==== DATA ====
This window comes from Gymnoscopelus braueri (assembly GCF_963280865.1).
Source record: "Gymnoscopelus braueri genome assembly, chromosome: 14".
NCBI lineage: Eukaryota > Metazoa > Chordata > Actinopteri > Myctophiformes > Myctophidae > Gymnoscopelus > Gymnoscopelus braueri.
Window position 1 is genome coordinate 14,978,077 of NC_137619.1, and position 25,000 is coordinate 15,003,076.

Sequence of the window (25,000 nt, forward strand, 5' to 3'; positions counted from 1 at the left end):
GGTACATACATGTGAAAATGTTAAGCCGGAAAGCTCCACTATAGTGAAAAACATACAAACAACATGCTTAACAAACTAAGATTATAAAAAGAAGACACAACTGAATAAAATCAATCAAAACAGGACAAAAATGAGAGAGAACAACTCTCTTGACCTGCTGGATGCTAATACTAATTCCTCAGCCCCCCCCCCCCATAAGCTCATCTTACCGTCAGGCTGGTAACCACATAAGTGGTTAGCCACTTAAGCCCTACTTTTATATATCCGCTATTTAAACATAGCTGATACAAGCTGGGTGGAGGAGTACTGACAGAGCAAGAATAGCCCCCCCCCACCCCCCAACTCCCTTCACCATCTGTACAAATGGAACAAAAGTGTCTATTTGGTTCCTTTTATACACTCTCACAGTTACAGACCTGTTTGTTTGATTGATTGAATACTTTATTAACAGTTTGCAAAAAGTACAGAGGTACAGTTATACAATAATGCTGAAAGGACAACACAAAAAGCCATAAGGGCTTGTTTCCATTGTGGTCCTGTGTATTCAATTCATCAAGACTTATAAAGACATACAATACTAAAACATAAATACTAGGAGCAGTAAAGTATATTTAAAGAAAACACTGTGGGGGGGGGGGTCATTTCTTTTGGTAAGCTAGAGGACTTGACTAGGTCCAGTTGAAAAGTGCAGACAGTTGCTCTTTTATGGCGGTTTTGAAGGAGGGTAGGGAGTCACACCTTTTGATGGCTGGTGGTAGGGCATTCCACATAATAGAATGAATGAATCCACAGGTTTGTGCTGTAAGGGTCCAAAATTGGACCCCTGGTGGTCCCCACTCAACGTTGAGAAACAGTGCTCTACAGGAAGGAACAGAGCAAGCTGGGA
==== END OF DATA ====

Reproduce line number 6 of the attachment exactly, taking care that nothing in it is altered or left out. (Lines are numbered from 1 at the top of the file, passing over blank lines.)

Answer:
GGTACATACATGTGAAAATGTTAAGCCGGAAAGCTCCACTATAGTGAAAAACATACAAACAACATGCTTAACAAACTAAGATTATAAAAAGAAGACACAACTGAATAAAATCAATCAAAACAGGACAAAAATGAGAGAGAACAACTCTCTTGACCTGCTGGATGCTAATACTAATTCCTCAGCCCCCCCCCCCCATAAGCTCATCTTACCGTCAGGCTGGTAACCACATAAGTGGTTAGCCACTTAAGCCCTACTTTTATATATCCGCTATTTAAACATAGCTGATACAAGCTGGGTGGAGGAGTACTGACAGAGCAAGAATAGCCCCCCCCCACCCCCCAACTCCCTTCACCATCTGTACAAATGGAACAAAAGTGTCTATTTGGTTCCTTTTATACACTCTCACAGTTACAGACCTGTTTGTTTGATTGATTGAATACTTTATTAACAGTTTGCAAAAAGTACAGAGGTACAGTTATACAATAATGCTGAAAGGACAACACAAAAAGCCATAAGGGCTTGTTTCCATTGTGGTCCTGTGTATTCAATTCATCAAGACTTATAAAGACATACAATACTAAAACATAAATACTAGGAGCAGTAAAGTATATTTAAAGAAAACACTGTGGGGGGGGGGGTCATTTCTTTTGGTAAGCTAGAGGACTTGACTAGGTCCAGTTGAAAAGTGCAGACAGTTGCTCTTTTATGGCGGTTTTGAAGGAGGGTAGGGAGTCACACCTTTTGATGGCTGGTGGTAGGGCATTCCACATAATAGAATGAATGAATCCACAGGTTTGTGCTGTAAGGGTCCAAAATTGGACCCCTGGTGGTCCCCACTCAACGTTGAGAAACAGTGCTCTACAGGAAGGAACAGAGCAAGCTGGGA